Tom Brady has said that he wants to play 10 more years. As several of you have pointed out, Friday marked the 10-year anniversary of his arrival on the NFL scene.
On September 23, 2001, Jets linebacker Mo Lewis applied a lung-damaging hit to Drew Bledsoe. Brady took over while Bledsoe healed, and the career of one of the greatest players in NFL history was launched.
Some wonder what would have happened if Bledsoe hadn’t been injured. There’s a school of thought that Brady was destined to overcome Bledsoe regardless of injury, and that coach Bill Belichick at a minimum had been toying with the idea of putting Bledsoe on the bench.
This much is clear — Bledsoe didn’t play the classic role of Wally Pipp. When Brady suffered an injury during the AFC title game at Pittsburgh, Bledsoe came in and presided over the win. Though Bledsoe was more of a bystander than a gamebreaker in that victory, there was considerable hand-wringing in Boston regarding the question of whether Bledsoe or Brady should get the nod in Super Bowl XXXVI.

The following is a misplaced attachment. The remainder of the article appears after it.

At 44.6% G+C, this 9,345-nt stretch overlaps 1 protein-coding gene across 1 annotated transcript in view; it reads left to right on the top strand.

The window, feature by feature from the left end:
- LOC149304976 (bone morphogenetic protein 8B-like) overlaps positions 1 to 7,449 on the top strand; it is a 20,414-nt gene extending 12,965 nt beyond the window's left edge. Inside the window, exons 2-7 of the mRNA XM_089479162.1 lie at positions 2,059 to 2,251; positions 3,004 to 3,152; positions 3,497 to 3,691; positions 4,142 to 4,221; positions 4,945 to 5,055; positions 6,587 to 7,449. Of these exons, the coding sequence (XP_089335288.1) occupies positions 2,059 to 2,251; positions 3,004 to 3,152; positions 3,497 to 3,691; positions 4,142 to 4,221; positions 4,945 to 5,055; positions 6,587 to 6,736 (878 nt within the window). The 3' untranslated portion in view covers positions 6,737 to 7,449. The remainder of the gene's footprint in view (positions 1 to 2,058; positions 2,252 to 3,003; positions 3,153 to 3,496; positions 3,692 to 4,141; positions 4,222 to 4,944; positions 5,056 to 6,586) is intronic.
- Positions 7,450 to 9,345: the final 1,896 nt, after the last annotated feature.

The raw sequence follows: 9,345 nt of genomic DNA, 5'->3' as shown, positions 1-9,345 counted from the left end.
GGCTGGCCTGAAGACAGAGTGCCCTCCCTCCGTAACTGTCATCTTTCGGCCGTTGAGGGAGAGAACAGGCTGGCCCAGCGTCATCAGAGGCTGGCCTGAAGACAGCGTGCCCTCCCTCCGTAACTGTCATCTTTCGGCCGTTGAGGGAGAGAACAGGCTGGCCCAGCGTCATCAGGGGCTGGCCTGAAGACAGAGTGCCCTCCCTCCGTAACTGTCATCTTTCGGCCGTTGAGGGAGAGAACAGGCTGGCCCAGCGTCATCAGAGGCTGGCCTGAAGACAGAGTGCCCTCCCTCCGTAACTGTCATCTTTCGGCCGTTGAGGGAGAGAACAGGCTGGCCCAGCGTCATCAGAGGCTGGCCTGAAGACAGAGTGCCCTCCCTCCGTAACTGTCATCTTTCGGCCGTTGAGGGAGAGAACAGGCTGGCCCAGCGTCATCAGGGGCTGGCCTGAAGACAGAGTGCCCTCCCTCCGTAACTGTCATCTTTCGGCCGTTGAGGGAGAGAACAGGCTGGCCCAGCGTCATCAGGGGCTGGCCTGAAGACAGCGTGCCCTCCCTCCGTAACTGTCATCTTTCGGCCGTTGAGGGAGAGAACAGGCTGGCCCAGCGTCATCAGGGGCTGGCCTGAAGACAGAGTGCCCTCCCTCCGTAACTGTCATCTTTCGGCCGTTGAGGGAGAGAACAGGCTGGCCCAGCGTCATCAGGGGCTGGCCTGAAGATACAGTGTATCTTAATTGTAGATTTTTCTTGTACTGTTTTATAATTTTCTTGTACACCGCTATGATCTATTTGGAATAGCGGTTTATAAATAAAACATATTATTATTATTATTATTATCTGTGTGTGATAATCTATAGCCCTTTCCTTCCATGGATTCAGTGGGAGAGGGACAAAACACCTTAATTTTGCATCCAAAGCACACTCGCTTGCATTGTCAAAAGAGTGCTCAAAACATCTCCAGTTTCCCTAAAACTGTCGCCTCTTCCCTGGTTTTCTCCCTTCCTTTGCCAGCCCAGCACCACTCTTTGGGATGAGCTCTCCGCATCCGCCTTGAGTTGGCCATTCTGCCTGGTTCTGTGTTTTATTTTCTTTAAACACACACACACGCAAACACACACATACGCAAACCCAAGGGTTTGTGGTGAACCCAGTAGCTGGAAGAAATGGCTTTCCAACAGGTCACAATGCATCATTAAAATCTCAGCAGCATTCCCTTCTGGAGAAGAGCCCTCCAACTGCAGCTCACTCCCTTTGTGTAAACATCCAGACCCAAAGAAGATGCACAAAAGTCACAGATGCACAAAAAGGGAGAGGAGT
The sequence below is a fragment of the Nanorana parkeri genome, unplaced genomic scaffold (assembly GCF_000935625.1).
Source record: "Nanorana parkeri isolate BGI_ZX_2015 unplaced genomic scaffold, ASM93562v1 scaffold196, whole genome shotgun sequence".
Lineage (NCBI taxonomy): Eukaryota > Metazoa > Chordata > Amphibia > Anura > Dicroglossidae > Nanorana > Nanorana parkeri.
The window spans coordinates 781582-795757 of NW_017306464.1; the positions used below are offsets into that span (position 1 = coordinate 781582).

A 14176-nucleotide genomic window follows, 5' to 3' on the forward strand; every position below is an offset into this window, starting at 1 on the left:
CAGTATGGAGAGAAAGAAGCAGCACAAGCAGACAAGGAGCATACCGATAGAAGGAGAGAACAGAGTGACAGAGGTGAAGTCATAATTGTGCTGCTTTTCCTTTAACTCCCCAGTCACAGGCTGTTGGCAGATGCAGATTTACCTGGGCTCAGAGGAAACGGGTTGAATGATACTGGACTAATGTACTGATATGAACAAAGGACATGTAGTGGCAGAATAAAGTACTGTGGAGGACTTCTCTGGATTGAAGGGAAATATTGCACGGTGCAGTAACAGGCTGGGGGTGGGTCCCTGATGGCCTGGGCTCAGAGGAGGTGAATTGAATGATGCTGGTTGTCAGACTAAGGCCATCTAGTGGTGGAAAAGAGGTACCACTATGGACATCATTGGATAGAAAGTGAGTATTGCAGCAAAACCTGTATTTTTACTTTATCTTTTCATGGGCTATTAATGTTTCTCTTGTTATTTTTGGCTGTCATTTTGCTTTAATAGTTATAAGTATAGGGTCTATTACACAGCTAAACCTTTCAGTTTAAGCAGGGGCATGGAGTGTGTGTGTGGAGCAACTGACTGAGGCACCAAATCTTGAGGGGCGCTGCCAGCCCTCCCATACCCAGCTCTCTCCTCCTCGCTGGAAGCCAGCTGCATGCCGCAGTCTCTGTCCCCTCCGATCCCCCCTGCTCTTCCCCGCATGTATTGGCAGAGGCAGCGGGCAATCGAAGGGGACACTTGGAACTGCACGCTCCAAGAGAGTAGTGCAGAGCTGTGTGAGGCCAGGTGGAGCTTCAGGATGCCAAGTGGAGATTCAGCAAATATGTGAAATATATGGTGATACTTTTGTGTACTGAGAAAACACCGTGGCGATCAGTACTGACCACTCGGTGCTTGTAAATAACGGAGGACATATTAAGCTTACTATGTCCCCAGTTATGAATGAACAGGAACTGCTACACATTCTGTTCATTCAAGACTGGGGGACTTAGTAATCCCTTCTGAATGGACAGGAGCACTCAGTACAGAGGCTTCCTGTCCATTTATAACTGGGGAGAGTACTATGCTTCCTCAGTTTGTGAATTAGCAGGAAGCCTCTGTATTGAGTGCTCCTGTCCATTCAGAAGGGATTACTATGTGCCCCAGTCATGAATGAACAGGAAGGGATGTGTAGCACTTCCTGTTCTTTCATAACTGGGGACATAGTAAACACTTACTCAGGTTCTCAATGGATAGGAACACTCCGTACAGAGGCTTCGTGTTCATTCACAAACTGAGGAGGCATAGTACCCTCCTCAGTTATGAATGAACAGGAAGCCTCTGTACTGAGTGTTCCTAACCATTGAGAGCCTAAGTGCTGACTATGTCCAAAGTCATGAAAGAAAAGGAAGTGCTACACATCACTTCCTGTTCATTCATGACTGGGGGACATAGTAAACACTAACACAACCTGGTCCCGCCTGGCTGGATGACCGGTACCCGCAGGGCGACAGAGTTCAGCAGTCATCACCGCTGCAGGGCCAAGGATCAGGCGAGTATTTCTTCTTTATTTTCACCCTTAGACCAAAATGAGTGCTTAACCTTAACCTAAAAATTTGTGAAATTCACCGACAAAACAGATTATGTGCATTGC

In the end, Bledsoe didn’t pull a Pipp on Brady. Belichick made the decision that he supposedly had been pondering before Bledsoe’s injury. The team won the Super Bowl, Bledsoe was traded to Buffalo for a first-round pick in 2003, and the Pats won two more Super Bowls while being perennial contenders. (Bledsoe, by the way, was inducted into the team’s Hall of Fame last weekend.)
Though it’s been seven years since the last championship, Brady authored in 2007 and 2010 two of the best single seasons in league history. This year, he has had the two best regular-season games of his career (statistically), and he seems to have deliberately kicked his game to another level.
Whether it’s a burning desire to be known as the best ever or simply the confluence of still-sharp physical skills and sufficient experience to make the best decisions and execute them well, Brady is moving toward the mantle of his boyhood idol, Joe Montana. And at Brady’s current pace, he’ll surpass it.